Switzerland's largest life insurer, Swiss Life, has told its customers that their pensions are "safe and secure", despite the collapse in equity markets.This content was published on July 25, 2002 - 13:34
In a statement on Thursday, the company insisted it could "meet its obligations at any time".
Shares in Swiss Life have fallen by around three-quarters this year, after losing almost half their value in 2001.
Swiss Life said it had taken measures at the beginning of the year to reduce exposure to the share market, down from 17 per cent at the end of 2001 to the current figure of 6.5 per cent.
Reduced stock market exposure
In May, the insurer sold off its stakes in two non-core businesses, raising SFr554 million.
"The quality of Swiss Life's stock and bond portfolio is very good, with relatively light weightings for the shares which suffered steep market declines in recent weeks," said the statement.
The firm said that on July 3, the Swiss Federal Office of Private Insurance - the sector's supervisory body - confirmed that Swiss Life satisfied all the legal requirements for security and strength of its equity base.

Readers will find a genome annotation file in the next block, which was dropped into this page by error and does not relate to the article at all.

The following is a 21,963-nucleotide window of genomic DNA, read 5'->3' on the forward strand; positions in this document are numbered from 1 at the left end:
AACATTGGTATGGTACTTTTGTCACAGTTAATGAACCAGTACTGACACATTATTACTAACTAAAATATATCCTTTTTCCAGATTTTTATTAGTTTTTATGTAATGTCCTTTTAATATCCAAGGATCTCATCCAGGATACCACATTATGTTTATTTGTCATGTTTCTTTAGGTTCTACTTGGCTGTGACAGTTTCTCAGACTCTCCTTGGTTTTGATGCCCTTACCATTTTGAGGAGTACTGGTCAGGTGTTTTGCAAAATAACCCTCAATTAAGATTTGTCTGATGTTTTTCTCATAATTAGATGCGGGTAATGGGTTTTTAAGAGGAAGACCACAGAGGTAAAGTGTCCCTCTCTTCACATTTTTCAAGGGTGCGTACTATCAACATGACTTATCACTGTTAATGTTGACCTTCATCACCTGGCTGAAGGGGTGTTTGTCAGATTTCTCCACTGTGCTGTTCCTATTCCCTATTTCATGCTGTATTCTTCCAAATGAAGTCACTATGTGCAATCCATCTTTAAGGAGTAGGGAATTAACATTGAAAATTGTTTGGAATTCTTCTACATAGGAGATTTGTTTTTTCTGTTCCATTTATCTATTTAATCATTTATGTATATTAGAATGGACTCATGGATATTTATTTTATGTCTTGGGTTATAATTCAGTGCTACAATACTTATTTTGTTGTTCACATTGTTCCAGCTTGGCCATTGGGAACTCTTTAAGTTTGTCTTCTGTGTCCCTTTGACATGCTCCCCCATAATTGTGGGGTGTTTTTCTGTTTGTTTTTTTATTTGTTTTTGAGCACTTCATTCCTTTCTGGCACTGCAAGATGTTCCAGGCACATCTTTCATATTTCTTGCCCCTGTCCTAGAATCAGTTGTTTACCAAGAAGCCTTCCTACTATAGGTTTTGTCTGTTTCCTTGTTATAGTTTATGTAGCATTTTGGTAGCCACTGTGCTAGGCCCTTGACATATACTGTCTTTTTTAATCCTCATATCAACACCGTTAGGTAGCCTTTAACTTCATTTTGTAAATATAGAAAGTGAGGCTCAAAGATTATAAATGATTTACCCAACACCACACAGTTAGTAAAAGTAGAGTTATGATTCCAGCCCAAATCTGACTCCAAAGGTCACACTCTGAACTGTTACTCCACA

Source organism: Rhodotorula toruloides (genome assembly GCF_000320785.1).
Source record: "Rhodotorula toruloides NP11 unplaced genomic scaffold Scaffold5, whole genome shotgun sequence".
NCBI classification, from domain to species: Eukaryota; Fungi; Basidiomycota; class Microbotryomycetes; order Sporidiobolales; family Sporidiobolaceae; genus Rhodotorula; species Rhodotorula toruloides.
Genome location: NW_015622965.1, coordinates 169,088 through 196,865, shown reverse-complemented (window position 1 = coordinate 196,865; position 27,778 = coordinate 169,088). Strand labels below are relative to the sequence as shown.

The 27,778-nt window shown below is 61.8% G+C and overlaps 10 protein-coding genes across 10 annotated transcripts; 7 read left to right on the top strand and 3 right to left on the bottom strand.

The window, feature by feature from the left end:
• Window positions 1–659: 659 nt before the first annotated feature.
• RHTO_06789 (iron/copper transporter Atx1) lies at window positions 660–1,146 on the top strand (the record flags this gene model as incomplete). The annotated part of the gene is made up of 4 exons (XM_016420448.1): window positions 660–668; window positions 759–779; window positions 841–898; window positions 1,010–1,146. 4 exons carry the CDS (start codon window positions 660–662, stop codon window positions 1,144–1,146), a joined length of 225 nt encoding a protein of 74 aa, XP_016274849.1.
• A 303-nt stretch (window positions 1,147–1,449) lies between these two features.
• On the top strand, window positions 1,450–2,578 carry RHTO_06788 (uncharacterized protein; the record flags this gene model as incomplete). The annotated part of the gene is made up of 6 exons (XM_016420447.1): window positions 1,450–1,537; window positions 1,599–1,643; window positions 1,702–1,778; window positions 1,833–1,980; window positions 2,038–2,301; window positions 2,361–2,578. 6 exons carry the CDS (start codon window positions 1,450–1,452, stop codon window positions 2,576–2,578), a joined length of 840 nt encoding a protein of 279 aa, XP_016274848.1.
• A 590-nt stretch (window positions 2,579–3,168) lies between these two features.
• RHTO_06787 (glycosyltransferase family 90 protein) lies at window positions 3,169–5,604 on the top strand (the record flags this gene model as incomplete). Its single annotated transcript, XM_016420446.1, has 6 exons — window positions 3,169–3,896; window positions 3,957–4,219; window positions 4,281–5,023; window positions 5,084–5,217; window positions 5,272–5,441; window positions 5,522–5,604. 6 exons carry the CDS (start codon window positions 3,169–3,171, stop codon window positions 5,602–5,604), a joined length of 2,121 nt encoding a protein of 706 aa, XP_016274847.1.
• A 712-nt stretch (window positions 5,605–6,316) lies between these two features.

The Zurich-based company reported in April that net profit fell to SFr124 million ($85.6 million) last year, down from SFr924 million in 2000.
The insurer also announced measures to bolster financial strength, including 800 job cuts worldwide and an accelerated efficiency drive to reduce administrative costs by SFr300 million.
Zurich Financial Services
Europe's third largest insurer, Zurich Financial Services, was also seeking to calm frayed nerves on Thursday. The company's CEO, Jim Schiro, told employees in a memo received by Reuters that the business was sound.
"Zurich's capital base remains strong and the company has sufficient resources to face this challenging environment," he said.
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